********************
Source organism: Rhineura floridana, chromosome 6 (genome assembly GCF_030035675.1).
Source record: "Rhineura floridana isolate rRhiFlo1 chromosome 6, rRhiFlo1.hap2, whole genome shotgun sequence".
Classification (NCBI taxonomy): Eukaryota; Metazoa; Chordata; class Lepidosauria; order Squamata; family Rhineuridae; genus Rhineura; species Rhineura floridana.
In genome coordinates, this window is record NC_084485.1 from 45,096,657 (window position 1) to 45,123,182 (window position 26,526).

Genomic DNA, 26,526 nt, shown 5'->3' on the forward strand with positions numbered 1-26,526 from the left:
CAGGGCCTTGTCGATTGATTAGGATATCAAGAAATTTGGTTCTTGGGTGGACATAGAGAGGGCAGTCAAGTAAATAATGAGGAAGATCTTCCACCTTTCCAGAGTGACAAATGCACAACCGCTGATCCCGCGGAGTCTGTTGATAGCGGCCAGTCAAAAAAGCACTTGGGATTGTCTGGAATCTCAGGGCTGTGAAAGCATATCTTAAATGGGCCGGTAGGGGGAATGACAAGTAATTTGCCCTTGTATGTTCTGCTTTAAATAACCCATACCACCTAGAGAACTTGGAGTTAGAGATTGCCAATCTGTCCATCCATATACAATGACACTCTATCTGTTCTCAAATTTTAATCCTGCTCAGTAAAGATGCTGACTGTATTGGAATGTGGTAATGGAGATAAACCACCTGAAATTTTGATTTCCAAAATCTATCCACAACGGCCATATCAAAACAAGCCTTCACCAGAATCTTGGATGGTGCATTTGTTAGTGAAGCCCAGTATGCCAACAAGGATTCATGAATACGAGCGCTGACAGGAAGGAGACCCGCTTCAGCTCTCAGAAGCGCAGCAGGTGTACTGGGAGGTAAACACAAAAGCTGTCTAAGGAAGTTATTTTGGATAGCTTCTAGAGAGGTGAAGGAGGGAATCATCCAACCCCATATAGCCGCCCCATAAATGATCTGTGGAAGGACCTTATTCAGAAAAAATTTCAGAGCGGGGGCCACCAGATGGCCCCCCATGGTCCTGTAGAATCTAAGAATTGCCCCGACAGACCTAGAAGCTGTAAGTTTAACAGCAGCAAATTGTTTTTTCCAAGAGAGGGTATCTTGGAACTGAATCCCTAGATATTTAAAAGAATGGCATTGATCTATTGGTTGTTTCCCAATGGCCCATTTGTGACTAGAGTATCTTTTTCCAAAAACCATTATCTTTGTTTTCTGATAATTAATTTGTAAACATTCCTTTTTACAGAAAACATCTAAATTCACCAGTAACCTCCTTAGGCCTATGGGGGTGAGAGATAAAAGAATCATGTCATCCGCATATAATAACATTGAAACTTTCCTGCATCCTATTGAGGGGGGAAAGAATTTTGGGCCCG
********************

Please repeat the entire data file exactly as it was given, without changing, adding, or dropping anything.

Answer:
Source organism: Rhineura floridana, chromosome 6 (genome assembly GCF_030035675.1).
Source record: "Rhineura floridana isolate rRhiFlo1 chromosome 6, rRhiFlo1.hap2, whole genome shotgun sequence".
Classification (NCBI taxonomy): Eukaryota; Metazoa; Chordata; class Lepidosauria; order Squamata; family Rhineuridae; genus Rhineura; species Rhineura floridana.
In genome coordinates, this window is record NC_084485.1 from 45,096,657 (window position 1) to 45,123,182 (window position 26,526).

Genomic DNA, 26,526 nt, shown 5'->3' on the forward strand with positions numbered 1-26,526 from the left:
CAGGGCCTTGTCGATTGATTAGGATATCAAGAAATTTGGTTCTTGGGTGGACATAGAGAGGGCAGTCAAGTAAATAATGAGGAAGATCTTCCACCTTTCCAGAGTGACAAATGCACAACCGCTGATCCCGCGGAGTCTGTTGATAGCGGCCAGTCAAAAAAGCACTTGGGATTGTCTGGAATCTCAGGGCTGTGAAAGCATATCTTAAATGGGCCGGTAGGGGGAATGACAAGTAATTTGCCCTTGTATGTTCTGCTTTAAATAACCCATACCACCTAGAGAACTTGGAGTTAGAGATTGCCAATCTGTCCATCCATATACAATGACACTCTATCTGTTCTCAAATTTTAATCCTGCTCAGTAAAGATGCTGACTGTATTGGAATGTGGTAATGGAGATAAACCACCTGAAATTTTGATTTCCAAAATCTATCCACAACGGCCATATCAAAACAAGCCTTCACCAGAATCTTGGATGGTGCATTTGTTAGTGAAGCCCAGTATGCCAACAAGGATTCATGAATACGAGCGCTGACAGGAAGGAGACCCGCTTCAGCTCTCAGAAGCGCAGCAGGTGTACTGGGAGGTAAACACAAAAGCTGTCTAAGGAAGTTATTTTGGATAGCTTCTAGAGAGGTGAAGGAGGGAATCATCCAACCCCATATAGCCGCCCCATAAATGATCTGTGGAAGGACCTTATTCAGAAAAAATTTCAGAGCGGGGGCCACCAGATGGCCCCCCATGGTCCTGTAGAATCTAAGAATTGCCCCGACAGACCTAGAAGCTGTAAGTTTAACAGCAGCAAATTGTTTTTTCCAAGAGAGGGTATCTTGGAACTGAATCCCTAGATATTTAAAAGAATGGCATTGATCTATTGGTTGTTTCCCAATGGCCCATTTGTGACTAGAGTATCTTTTTCCAAAAACCATTATCTTTGTTTTCTGATAATTAATTTGTAAACATTCCTTTTTACAGAAAACATCTAAATTCACCAGTAACCTCCTTAGGCCTATGGGGGTGAGAGATAAAAGAATCATGTCATCCGCATATAATAACATTGAAACTTTCCTGCATCCTATTGAGGGGGGAAAGAATTTTGGGCCCG